although various meditation adepts over the centuries have confirmed both neighbourhood (access) and attainment (jhana) concentration, the fundamentalist scholars & fondlers (silabbata-paramaso-ers) continue to refute such realities with translations of suttas 

 .... or simply an interpretation.  The emphasis on "scholarship", if you can even call it that, creates an imbalance between learning and practice.  In many cases, practice is ignored.

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are these fondlers stuck in 'spiritual materialism', seeking to over-estimate an experience for the purpose of claiming an attainment?

IN all fairness, who isn't stuck in one form of Spititual Materialism of another?


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is Theravada Buddhism doomed in respect to this onslaught of faithlessness & spiritual egoism?

Probably.


Offline ABC

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The emphasis on "scholarship", if you can even call it that, creates an imbalance between learning and practice.  In many cases, practice is ignored.

maybe

the "scholarship" certainly seems dubious

an excellent example of good scholarship is Bhikkhu Bodhi's essay called The Jhānas and the Lay Disciple According to the Pāli Suttas, which thoroughly provides supporting evidence that a stream-enterer is yet to practise jhana. yet a stream-enterer, in the suttas is considered to be an enlightened being

that being the case, what kind of concentration has enabled the stream-enter to access the transcendent (lokuttara) dhamma via insight so their mind is utterly free of doubt about the efficacy of the dhamma; free from doubt there is nibbana and a path to it; free from doubt that all things are not-self?

what kind of concentration could that be?

:flag:
Therefore, Ananda, engage with me friends and not as opponents. That will be for your long-term well-being & happiness - MN 122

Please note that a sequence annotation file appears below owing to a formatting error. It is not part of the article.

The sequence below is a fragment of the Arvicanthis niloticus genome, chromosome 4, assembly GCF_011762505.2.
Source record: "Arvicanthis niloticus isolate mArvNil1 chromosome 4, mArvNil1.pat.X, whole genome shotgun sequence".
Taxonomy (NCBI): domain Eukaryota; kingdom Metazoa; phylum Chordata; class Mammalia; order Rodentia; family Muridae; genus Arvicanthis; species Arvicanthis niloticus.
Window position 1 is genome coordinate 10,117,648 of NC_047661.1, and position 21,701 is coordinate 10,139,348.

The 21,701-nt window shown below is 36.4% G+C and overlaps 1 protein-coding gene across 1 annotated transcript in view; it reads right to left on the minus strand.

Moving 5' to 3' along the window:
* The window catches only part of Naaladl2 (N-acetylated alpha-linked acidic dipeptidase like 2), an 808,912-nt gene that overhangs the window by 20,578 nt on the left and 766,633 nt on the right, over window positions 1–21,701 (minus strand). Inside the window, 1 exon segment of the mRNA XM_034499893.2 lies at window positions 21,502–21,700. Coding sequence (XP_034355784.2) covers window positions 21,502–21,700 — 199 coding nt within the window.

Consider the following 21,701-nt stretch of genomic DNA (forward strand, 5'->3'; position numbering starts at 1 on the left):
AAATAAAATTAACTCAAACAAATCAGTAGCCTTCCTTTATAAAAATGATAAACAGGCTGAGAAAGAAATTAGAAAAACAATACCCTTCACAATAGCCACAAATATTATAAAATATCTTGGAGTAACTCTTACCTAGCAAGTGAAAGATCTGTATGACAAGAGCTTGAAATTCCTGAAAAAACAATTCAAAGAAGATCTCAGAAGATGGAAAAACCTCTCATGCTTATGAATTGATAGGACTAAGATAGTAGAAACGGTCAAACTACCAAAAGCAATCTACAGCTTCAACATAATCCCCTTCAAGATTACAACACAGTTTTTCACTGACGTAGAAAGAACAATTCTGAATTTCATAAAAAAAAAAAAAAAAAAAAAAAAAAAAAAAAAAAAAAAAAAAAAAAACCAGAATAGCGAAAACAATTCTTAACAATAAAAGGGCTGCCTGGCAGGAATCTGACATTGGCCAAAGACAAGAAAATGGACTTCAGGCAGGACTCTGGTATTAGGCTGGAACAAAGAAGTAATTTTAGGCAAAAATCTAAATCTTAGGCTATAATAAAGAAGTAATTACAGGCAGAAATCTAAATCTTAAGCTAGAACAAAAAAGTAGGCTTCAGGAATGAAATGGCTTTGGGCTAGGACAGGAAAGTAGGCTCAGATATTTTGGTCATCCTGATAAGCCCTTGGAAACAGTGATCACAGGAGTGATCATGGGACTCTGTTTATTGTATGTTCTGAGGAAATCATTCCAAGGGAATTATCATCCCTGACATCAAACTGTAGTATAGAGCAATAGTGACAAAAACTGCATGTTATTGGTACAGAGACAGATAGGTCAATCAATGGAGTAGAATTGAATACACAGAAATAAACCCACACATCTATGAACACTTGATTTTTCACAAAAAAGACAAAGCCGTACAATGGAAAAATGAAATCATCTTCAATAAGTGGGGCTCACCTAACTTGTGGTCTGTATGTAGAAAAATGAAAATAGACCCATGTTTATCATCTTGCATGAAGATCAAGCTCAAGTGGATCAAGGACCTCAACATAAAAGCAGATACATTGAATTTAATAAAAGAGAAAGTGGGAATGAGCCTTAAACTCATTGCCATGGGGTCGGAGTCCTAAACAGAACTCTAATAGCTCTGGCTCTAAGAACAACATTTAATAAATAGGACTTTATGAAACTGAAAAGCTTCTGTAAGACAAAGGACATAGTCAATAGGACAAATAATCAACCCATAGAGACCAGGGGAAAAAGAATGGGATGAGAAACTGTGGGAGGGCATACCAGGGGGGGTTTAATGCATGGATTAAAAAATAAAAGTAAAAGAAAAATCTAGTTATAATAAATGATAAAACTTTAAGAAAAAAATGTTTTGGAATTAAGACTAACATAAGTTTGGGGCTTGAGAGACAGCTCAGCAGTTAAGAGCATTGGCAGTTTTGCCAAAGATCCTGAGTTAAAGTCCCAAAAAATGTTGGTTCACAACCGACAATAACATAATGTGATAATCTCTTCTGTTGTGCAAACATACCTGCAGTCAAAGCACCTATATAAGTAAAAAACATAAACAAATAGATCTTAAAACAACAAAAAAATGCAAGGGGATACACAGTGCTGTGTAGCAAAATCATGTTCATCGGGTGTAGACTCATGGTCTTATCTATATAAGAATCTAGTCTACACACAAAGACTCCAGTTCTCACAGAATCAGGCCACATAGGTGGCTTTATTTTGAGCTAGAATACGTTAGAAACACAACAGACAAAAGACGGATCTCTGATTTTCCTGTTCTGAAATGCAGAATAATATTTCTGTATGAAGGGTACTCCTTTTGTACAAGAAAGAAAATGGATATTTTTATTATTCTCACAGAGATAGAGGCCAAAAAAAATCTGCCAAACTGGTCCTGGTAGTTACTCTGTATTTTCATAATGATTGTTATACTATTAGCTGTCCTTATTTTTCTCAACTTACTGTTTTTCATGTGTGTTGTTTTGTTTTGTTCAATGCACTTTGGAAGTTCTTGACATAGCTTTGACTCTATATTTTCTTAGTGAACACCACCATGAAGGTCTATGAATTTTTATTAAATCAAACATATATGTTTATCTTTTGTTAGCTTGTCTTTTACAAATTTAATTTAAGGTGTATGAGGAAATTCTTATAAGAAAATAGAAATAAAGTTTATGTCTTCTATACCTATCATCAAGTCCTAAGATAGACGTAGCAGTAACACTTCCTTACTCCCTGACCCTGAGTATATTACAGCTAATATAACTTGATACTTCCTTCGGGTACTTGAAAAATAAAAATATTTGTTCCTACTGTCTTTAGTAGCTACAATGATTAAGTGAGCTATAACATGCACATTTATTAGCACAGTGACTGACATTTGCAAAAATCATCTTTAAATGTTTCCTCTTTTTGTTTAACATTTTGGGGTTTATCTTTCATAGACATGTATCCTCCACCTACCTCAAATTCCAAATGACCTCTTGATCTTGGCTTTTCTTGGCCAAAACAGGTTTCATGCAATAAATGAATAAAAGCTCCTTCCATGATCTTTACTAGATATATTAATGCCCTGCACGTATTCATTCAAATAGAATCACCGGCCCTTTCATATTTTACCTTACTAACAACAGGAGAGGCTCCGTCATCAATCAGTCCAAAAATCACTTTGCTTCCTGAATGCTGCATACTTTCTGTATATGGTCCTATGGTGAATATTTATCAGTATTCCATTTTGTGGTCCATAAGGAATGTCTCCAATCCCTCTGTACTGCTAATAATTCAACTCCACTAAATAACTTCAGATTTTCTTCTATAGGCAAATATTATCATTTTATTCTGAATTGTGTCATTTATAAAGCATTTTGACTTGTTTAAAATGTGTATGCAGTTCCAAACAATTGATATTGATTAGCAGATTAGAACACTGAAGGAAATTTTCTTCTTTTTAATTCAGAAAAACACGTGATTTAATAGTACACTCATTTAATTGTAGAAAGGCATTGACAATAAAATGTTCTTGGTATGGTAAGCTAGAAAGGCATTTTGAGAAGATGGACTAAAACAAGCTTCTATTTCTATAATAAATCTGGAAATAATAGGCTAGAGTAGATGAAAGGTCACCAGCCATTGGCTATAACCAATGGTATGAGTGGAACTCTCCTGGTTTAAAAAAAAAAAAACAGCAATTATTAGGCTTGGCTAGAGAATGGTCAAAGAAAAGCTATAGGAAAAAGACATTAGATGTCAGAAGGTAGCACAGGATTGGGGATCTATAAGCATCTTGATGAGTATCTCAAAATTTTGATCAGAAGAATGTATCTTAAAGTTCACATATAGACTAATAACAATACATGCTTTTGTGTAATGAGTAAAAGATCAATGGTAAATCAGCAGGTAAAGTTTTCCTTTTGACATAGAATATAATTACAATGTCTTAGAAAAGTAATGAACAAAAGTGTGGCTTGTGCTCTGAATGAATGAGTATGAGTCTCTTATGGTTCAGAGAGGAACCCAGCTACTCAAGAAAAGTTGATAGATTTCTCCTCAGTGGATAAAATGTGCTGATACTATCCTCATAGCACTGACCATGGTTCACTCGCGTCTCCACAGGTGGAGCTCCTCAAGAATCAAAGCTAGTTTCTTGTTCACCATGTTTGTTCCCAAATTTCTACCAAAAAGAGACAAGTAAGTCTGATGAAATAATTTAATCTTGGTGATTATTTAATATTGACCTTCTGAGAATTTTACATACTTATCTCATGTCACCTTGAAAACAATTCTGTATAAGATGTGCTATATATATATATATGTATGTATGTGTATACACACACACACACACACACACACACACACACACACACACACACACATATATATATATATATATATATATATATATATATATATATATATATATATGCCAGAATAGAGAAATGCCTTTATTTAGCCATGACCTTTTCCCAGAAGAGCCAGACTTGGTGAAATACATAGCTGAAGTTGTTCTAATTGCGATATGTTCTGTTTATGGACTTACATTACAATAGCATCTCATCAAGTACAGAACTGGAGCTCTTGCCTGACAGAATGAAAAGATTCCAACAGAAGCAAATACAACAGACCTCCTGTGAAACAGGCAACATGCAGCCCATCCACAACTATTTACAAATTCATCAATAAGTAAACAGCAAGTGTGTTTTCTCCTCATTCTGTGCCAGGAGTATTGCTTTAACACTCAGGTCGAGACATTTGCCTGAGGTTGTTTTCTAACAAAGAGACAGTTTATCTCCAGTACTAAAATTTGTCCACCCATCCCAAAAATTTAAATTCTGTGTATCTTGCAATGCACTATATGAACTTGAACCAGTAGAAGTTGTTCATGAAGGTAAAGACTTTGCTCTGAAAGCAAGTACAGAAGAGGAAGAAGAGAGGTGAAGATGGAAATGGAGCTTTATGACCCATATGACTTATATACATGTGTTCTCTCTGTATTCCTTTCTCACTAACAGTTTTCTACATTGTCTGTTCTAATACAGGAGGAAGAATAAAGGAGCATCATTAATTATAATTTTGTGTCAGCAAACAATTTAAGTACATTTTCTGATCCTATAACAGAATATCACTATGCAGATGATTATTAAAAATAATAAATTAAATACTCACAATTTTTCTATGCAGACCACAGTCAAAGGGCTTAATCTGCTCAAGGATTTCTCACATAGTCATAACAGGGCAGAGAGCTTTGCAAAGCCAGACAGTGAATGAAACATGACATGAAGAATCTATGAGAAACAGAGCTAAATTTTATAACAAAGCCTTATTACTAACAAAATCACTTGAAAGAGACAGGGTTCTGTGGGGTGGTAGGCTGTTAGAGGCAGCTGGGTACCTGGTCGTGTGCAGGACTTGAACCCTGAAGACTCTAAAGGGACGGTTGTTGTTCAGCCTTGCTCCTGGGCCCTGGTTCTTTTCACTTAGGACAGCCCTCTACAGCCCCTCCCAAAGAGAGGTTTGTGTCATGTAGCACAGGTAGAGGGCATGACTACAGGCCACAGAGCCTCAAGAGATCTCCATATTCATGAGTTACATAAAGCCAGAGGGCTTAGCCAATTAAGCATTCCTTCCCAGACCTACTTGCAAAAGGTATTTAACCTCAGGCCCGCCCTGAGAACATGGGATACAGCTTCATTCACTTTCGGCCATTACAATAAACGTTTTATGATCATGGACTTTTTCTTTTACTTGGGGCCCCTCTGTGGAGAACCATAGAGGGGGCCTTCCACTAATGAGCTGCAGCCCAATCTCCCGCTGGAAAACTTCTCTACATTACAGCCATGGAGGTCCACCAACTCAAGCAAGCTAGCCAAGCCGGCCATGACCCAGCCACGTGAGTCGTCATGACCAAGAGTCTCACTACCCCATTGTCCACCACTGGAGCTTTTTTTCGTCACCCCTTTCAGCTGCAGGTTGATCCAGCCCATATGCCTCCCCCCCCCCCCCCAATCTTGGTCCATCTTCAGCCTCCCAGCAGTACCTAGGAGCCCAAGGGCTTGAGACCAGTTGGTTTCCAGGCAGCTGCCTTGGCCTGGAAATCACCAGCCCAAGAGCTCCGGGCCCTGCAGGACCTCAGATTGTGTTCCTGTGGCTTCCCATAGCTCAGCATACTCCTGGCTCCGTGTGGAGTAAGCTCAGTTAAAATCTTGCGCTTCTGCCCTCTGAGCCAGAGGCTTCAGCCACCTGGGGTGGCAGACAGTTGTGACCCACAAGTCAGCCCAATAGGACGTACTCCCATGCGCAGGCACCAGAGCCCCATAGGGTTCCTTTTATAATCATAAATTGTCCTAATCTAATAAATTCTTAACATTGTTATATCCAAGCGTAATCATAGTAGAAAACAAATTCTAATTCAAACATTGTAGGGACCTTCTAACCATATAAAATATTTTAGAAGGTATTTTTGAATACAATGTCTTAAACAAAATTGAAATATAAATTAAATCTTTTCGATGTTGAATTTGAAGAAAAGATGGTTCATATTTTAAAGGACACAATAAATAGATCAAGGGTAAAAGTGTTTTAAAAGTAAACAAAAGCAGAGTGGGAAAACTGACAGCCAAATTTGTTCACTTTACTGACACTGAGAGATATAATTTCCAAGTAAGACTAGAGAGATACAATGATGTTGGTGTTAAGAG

GoGet

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The emphasis on "scholarship", if you can even call it that, creates an imbalance between learning and practice.  In many cases, practice is ignored.

maybe

the "scholarship" certainly seems dubious

an excellent example of good scholarship is Bhikkhu Bodhi's essay called The Jhānas and the Lay Disciple According to the Pāli Suttas, which thoroughly provides supporting evidence that a stream-enterer is yet to practise jhana. yet a stream-enterer, in the suttas is considered to be an enlightened being

that being the case, what kind of concentration has enabled the stream-enter to access the transcendent (lokuttara) dhamma via insight so their mind is utterly free of doubt about the efficacy of the dhamma; free from doubt there is nibbana and a path to it; free from doubt that all things are not-self?

what kind of concentration could that be?



"Right" concentration?

 :D

Offline Monkey Mind

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With any tradition, it is hard to separate the chaff from the grain. People become emphatic about their interpretations of the teachings, and often their interpretations were achieved without a requisite of either understanding-through-study of the suttas or insight-achieved-through meditation. Remember, for the majority of the Buddhist world, meditation was a dying art form for many centuries and scriptural study was either non-existent or overly focused on a very small selection of the teachings. It great that so many traditions are experiencing a revival of sorts, but literally we are all trying to make sense out of contradictory or esoteric knowledges.

If a practice works for you, then enjoy it. If not, keep looking for one that fits.

GoGet

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With any tradition, it is hard to separate the chaff from the grain. People become emphatic about their interpretations of the teachings, and often their interpretations were achieved without a requisite of either understanding-through-study of the suttas or insight-achieved-through meditation. Remember, for the majority of the Buddhist world, meditation was a dying art form for many centuries and scriptural study was either non-existent or overly focused on a very small selection of the teachings. It great that so many traditions are experiencing a revival of sorts, but literally we are all trying to make sense out of contradictory or esoteric knowledges.

If a practice works for you, then enjoy it. If not, keep looking for one that fits.

Well said!

The trick with what are percieved to be contradictory teaching is to rely on the guidance of a proper teacher.  Even the Pali will contain teachings that "appear" to be contradicting other teachings.  Every single instance can be explained, but usually only by a qualified teaher of the Dharma.